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Tuesday, October 31, 2006

Design: Creating a Scenario to Teach Software Procedures

When teaching a software procedure to learners, we know that you should break down the procedure into its discreet parts and then allow the learner to practice the various parts of the procedure and then put it back together again as final practice.

One method I often suggest is that, throughout the learning situation, you provide the learner with a number of different scenarios. Each scenario describing how the procedure would occur on the job. This helps for a number of reasons.

One is so that the learner understands the context in which they are required to perform the new procedure. When should this procedure be used?...for special cases, whenever a certain piece of information is received? What situation triggers the procedure? Learners need to be cued as to when they should follow a particular procedure.

Second, we know from learning research that the more methods used to encode information, the more likely the person is to recall the information when needed. A scenario provides various “paths” to the information as opposed to simply memorizing a sequence of steps. Also, the scenario should be as close to the “real life” situation as possible so the transfer of learning will be easier when the learner is required to actually perform the task on the job.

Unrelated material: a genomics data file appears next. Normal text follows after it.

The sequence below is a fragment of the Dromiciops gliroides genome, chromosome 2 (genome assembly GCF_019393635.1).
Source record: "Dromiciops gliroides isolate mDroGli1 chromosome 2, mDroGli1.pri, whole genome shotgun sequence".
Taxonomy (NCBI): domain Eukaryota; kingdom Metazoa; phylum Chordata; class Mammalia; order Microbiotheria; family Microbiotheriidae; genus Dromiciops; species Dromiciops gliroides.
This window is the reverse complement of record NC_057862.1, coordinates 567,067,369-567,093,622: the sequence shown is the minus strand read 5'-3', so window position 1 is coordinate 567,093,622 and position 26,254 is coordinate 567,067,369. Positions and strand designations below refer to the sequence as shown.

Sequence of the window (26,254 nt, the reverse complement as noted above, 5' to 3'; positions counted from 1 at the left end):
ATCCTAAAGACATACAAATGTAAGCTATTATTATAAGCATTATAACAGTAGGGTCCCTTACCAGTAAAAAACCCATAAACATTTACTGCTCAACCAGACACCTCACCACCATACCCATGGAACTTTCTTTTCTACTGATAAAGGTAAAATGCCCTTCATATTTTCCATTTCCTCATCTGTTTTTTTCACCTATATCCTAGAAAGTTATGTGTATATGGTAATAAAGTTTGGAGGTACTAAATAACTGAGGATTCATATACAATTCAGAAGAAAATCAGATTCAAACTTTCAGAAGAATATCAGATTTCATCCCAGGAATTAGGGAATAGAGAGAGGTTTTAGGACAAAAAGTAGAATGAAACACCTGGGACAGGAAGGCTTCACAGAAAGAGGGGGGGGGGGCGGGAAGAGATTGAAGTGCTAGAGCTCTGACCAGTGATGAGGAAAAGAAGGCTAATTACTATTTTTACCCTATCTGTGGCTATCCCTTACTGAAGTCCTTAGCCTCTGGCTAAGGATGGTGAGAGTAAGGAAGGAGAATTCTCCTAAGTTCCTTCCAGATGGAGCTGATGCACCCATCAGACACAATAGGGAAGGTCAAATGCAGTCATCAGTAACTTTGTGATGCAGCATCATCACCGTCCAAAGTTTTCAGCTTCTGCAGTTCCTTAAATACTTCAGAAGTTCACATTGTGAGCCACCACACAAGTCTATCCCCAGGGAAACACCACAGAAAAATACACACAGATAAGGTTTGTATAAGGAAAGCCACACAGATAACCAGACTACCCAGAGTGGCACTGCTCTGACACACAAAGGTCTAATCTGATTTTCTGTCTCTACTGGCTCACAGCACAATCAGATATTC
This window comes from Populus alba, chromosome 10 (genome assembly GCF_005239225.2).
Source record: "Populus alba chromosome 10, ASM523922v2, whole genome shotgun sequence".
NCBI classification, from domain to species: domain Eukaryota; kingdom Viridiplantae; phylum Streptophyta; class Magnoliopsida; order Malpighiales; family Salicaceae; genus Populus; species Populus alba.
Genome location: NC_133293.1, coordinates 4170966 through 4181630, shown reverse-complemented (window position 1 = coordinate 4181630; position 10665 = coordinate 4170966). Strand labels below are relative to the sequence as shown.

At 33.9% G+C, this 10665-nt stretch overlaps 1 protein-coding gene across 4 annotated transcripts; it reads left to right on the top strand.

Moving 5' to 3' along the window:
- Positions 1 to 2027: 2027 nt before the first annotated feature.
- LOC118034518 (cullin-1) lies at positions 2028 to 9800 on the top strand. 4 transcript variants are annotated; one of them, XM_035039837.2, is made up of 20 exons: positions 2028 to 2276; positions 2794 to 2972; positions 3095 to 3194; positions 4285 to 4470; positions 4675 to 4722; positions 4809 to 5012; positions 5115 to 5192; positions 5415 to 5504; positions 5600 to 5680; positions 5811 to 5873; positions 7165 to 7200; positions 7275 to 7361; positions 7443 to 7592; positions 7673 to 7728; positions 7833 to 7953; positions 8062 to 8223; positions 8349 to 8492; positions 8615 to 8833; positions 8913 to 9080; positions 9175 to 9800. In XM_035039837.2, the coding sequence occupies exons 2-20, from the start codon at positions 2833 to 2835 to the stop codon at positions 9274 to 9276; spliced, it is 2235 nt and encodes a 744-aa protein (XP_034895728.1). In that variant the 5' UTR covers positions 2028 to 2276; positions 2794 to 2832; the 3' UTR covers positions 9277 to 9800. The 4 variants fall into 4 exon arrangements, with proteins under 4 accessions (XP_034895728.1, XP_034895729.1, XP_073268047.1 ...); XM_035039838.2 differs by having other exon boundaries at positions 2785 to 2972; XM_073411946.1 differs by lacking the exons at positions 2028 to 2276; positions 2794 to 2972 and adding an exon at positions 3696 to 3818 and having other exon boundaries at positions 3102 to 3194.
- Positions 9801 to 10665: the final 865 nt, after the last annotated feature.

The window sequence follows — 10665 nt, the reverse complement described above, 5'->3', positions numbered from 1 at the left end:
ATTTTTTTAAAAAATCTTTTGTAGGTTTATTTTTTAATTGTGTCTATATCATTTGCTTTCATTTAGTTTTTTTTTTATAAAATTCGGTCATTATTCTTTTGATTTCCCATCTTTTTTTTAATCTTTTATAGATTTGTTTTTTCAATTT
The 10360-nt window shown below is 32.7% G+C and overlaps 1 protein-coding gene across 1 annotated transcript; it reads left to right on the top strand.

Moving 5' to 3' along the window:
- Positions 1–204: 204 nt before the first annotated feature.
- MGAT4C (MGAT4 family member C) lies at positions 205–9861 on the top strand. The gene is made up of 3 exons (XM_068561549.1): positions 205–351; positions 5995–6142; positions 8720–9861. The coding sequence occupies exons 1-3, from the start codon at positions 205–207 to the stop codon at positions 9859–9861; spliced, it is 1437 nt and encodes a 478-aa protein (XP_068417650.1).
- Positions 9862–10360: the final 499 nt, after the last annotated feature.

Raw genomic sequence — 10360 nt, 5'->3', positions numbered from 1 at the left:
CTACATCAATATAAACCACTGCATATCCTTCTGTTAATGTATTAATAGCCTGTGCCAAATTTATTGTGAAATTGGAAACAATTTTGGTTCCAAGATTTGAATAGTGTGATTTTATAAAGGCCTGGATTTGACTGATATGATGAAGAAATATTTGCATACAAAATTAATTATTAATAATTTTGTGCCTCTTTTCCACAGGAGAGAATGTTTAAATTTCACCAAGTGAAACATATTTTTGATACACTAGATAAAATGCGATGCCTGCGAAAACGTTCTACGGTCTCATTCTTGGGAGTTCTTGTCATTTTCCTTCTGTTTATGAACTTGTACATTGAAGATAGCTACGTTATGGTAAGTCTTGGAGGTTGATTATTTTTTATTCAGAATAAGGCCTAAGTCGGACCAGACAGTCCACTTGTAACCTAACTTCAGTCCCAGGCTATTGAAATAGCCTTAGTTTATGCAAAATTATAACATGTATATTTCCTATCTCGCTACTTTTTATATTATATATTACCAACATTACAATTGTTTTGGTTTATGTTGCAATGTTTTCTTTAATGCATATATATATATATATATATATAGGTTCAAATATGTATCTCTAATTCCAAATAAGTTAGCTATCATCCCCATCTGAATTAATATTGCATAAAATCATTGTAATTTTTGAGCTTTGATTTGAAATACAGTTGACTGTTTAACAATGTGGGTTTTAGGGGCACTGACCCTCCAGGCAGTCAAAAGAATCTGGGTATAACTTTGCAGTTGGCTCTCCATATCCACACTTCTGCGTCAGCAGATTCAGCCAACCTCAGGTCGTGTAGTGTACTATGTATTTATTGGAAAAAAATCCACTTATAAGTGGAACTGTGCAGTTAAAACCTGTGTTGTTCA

Your scenarios should progress from:
  • Simple (which the most basic, just a review of the steps…this might even be so simple that it is not really realistic...too simplistic but the basics are covered.)
  • Typical (which means this the usual situation the learner will encounter on the job, this is how the procedure typically unfolds while on the job)
  • Complex (this is the exception and rarely happens, however, if a learner can address this scenario, he or she is probably aware of the nuances of the procedure and ready to perform the work)

Your instruction should at least encompass one version of each level of scenario.

Unfortunately, creating the scenarios is not always a simple task and usually you need to enlist the help of a Subject Matter Expert who typically has no idea how to create the scenario (they usually want to give way too much detail.)

To address that issue, I have created a Scenario Example that can be provided to the Subject Matter Expert to use as an example when they are asked to create the scenario for the learning. Please try out the Scenario Example/Template and see if you can’t get better results from your Subject Matter Experts. If you do give it a try, let me know how it works for you.

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Anonymous said...

Thanks Dr. Kapp - my dept. is dealing with SME scope creep big time and any aids to remedy this is appreciated.

Karl Kapp said...

Yes, dealing with SME's can be a difficult process at times. Check out my post The Difficult Subject Matter Expert (SME) for additional tips.